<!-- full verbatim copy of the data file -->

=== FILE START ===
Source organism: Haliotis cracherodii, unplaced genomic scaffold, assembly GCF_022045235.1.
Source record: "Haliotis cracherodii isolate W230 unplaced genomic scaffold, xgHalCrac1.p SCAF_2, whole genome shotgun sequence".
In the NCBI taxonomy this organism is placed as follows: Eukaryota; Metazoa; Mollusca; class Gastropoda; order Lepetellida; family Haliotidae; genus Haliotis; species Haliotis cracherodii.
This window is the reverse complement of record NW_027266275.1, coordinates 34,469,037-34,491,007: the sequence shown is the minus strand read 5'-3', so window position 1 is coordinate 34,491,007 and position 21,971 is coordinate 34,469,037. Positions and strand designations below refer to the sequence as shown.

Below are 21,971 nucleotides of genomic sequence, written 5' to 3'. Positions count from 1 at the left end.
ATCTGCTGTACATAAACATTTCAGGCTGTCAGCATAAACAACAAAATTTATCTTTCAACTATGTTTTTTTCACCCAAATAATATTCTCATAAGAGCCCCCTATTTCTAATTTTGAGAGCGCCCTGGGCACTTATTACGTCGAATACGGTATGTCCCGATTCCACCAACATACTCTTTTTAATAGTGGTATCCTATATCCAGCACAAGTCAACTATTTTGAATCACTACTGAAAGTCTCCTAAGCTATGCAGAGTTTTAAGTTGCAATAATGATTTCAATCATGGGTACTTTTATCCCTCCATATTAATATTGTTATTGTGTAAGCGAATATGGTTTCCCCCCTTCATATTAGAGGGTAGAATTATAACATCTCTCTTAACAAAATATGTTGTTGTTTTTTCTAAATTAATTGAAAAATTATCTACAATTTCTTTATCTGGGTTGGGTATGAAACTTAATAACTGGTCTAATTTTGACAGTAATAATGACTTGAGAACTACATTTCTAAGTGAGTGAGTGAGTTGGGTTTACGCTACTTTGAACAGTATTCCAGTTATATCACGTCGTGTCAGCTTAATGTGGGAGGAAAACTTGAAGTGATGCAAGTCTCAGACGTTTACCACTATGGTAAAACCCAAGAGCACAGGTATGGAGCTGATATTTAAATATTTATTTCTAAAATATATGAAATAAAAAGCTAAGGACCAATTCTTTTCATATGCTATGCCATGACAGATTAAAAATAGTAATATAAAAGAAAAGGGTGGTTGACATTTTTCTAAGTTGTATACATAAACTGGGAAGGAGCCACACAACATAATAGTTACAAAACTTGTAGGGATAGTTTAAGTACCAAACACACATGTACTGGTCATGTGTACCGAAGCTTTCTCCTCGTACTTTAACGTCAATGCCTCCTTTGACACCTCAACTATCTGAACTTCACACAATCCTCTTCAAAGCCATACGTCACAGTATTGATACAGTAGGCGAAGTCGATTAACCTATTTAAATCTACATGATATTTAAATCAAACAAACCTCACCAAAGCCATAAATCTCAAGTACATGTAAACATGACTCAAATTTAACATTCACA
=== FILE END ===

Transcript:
Source organism: Haliotis cracherodii, unplaced genomic scaffold, assembly GCF_022045235.1.
Source record: "Haliotis cracherodii isolate W230 unplaced genomic scaffold, xgHalCrac1.p SCAF_2, whole genome shotgun sequence".
In the NCBI taxonomy this organism is placed as follows: Eukaryota; Metazoa; Mollusca; class Gastropoda; order Lepetellida; family Haliotidae; genus Haliotis; species Haliotis cracherodii.
This window is the reverse complement of record NW_027266275.1, coordinates 34,469,037-34,491,007: the sequence shown is the minus strand read 5'-3', so window position 1 is coordinate 34,491,007 and position 21,971 is coordinate 34,469,037. Positions and strand designations below refer to the sequence as shown.

Below are 21,971 nucleotides of genomic sequence, written 5' to 3'. Positions count from 1 at the left end.
ATCTGCTGTACATAAACATTTCAGGCTGTCAGCATAAACAACAAAATTTATCTTTCAACTATGTTTTTTTCACCCAAATAATATTCTCATAAGAGCCCCCTATTTCTAATTTTGAGAGCGCCCTGGGCACTTATTACGTCGAATACGGTATGTCCCGATTCCACCAACATACTCTTTTTAATAGTGGTATCCTATATCCAGCACAAGTCAACTATTTTGAATCACTACTGAAAGTCTCCTAAGCTATGCAGAGTTTTAAGTTGCAATAATGATTTCAATCATGGGTACTTTTATCCCTCCATATTAATATTGTTATTGTGTAAGCGAATATGGTTTCCCCCCTTCATATTAGAGGGTAGAATTATAACATCTCTCTTAACAAAATATGTTGTTGTTTTTTCTAAATTAATTGAAAAATTATCTACAATTTCTTTATCTGGGTTGGGTATGAAACTTAATAACTGGTCTAATTTTGACAGTAATAATGACTTGAGAACTACATTTCTAAGTGAGTGAGTGAGTTGGGTTTACGCTACTTTGAACAGTATTCCAGTTATATCACGTCGTGTCAGCTTAATGTGGGAGGAAAACTTGAAGTGATGCAAGTCTCAGACGTTTACCACTATGGTAAAACCCAAGAGCACAGGTATGGAGCTGATATTTAAATATTTATTTCTAAAATATATGAAATAAAAAGCTAAGGACCAATTCTTTTCATATGCTATGCCATGACAGATTAAAAATAGTAATATAAAAGAAAAGGGTGGTTGACATTTTTCTAAGTTGTATACATAAACTGGGAAGGAGCCACACAACATAATAGTTACAAAACTTGTAGGGATAGTTTAAGTACCAAACACACATGTACTGGTCATGTGTACCGAAGCTTTCTCCTCGTACTTTAACGTCAATGCCTCCTTTGACACCTCAACTATCTGAACTTCACACAATCCTCTTCAAAGCCATACGTCACAGTATTGATACAGTAGGCGAAGTCGATTAACCTATTTAAATCTACATGATATTTAAATCAAACAAACCTCACCAAAGCCATAAATCTCAAGTACATGTAAACATGACTCAAATTTAACATTCACA